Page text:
Think of that. The destruction of the Ring and the downfall of Sauron was not the end of the "War of the Ring?" Not to Tolkien's way of thinking. The wounds must heal (and forever leave scars, as Frodo would find) and the destruction must be repaired. The "works of Mordor," to use Frodo's phrase, must be dealt with, along with the servants of Mordor; in the immediate case, that means Saruman.

Tolkien calls it "scouring." It is an unfolding process, implicit in Sam's wonderful way of putting it in his question to Gandalf: "Is everything sad going to come untrue?" Sadness must be made untrue, and that is not done by just wishing it or emoting, as Merry chidingly reminds Frodo: "'But if there are many of these ruffians,' said Merry, 'it will certainly mean fighting. You won't rescue Lotho, or the Shire, just by being shocked and sad, my dear Frodo.'" Scouring is needed. Detergent must be applied, even into hard-to-reach places like the Shire. There may be King in faraway Gondor, but his rule must be felt.

[Pippin] cast back his cloak, flashed out his sword, and the silver and sable of Gondor gleamed on him as he rode forward. 'I am a messenger of the King,' he said. 'You are speaking to the King's friend, and one of the most renowned in all the lands of the West. You are a ruffian and fool. Down on your knees in the road and ask pardon, or I will set this troll's bane in you!'


Tolkien knew this from personal experience, of course, having served in the dreary and miserable trenches of World War One. That explains his hatred of barren wastelands (Mordor), heavy machinery (Isengard), and black smoke. But I think it's more than the story of his experience. Behind it lies the bigger story, the one he famously called the "true myth": the grand narrative of creation and redemption culminating in Jesus of Nazareth.

It is no accident that the Fellowship's journey from Rivendell begins on Christmas Day, the dawn of December 25th. Neither is it incidental that when Frodo Baggins and Samwise Gamgee at long last struggle up the slopes of Mount Doom to destroy Sauron by way of the One Ring, it is March 25th, the traditional ecclesiastical date of Good Friday.

Tolkien's story is framed by the liturgical calendar, and so the Shire's scouring is not superfluous. After all, in the "true myth," Easter victory did not instantly transform the world. The enthronement of the King of kings and Lord of lords had to be announced by his messengers to those kings and lords in distant places, "in Jerusalem, and in all Judea and Samaria, and to the ends of the earth."

"The King's Messengers will ride up the Greenway now, not bullies from Isengard." --Frodo Baggins


The Scouring of the Shire is one of my favorite chapters. In an obvious sense, it is a simple coming of age story. The meek and terrified hobbits, now fully matured and steeled by their adventures, return home and exercise wisdom and leadership without the direct aid of Gandalf the White or Aragorn, son of Arathorn. It is also the story of Saruman's end; fittingly, by the vengeful blade of his pitiful, abused servant Wormtongue. Black is black, evil is evil, and spreads the same tyranny, black smoke, and misery wherever it goes, even into the pastures and woodlands of the Shire.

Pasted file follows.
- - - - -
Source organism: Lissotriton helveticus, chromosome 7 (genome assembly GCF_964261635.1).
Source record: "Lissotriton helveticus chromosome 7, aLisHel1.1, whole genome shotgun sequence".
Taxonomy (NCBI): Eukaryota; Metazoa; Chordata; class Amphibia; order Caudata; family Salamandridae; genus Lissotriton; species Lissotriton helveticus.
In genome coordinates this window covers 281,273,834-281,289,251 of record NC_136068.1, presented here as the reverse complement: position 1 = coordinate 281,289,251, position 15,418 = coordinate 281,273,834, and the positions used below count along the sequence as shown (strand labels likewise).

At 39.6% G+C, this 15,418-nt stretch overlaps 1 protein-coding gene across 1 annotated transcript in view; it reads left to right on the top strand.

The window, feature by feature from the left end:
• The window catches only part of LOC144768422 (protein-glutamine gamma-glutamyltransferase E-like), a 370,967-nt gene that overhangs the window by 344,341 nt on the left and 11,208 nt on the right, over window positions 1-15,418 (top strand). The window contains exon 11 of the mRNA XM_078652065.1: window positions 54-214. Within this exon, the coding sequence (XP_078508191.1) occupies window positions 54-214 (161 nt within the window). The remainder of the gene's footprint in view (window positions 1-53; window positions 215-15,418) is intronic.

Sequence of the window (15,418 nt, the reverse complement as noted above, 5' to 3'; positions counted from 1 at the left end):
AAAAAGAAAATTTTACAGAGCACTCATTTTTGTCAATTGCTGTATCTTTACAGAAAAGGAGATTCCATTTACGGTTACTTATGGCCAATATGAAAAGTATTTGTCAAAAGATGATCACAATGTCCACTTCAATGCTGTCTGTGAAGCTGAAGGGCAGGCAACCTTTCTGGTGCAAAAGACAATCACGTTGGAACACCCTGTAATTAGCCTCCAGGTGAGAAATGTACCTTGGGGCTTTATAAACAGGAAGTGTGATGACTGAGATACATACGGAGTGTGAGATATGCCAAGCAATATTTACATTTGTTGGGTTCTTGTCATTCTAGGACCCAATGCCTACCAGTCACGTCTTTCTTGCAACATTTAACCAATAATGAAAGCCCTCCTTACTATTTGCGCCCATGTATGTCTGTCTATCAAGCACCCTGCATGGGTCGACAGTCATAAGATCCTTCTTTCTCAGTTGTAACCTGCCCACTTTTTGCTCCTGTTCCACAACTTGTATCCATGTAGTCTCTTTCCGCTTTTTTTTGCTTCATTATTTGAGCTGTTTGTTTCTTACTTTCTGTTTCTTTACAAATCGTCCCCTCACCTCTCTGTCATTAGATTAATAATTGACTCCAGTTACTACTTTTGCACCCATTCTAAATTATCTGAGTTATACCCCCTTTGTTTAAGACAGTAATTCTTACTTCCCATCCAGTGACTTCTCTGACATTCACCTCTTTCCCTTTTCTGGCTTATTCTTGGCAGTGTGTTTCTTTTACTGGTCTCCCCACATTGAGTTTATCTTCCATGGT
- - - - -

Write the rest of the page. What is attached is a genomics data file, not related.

But most of all it is a reminder that Mordor has stained everything. Nothing is exempt, not even our most cherished places. "It comes home to you," Sam remarks, "because it is home." Evil corrupted even the most idyllic corner of Middle Earth. The victory is won, but we "shan't call it the end till we've cleared up the mess." The world must be scoured, cleaned, mended, and healed. As great as were the crumbling of Barad-dur, the sacking of Isengard by the Ents, the shriek of the Witch-King of Arnor under the blade of Eowyn of Rohan, there remains the small but no less important matter of Bagshot Row and Old Gaffer's ruined taters.

Tolkien got it right. Christmas and Easter together do not spell "the end." There is much work to do. Our own homes, relationships, vocations, thoughts, desires, inclinations, hearts must be scoured and healed by the good news of a new King. Gandalf says, "The hands of the king are the hands of a healer. And so shall the rightful king be known.

"Hark!" The herald angels sing: Glory to the newborn King!"

Post-Election Thoughts

Along with the entire watching world, I was astounded at the results of the U.S. Presidential election. Just astounded. Never in my wildest dreams did I believe that Donald Trump could be elected President of the United States. From the general reaction around the world, it seems I was not alone.

So, congratulations to him. And his campaign staff.

Some people seem to want "apologies" from people like me (and, in a few cases, me in particular). This takes the form of wanting admissions of wrong, invitations to "eat crow," and that sort of thing. So, here goes: Sure. Absolutely. I was wrong when I said, variously, that Donald Trump would get crushed in a general election or that he was the only Republican candidate who would lose to Hillary Clinton. I will take all the abuse the Trumpers want to dump on me in that regard. Gladly. Gloat away.

Now, I was not saying what I was saying because I am just hard-headed and oblivious to facts. Just last week on our podcast I said very clearly the race had tightened and he had a fighting chance. I still did not believe the electoral map favored him, but he was making it tight. Now we know that, as of Election Day, Donald Trump's own campaign polling had him 30 Electoral College votes shy of winning. Simply put, if I was wrong about his electoral chances, every single pundit in the world outside of rabid sycophants like Sean Hannity and Ann Coulter were wrong about his chances. So apologizing for being wrong about this is no singular burden.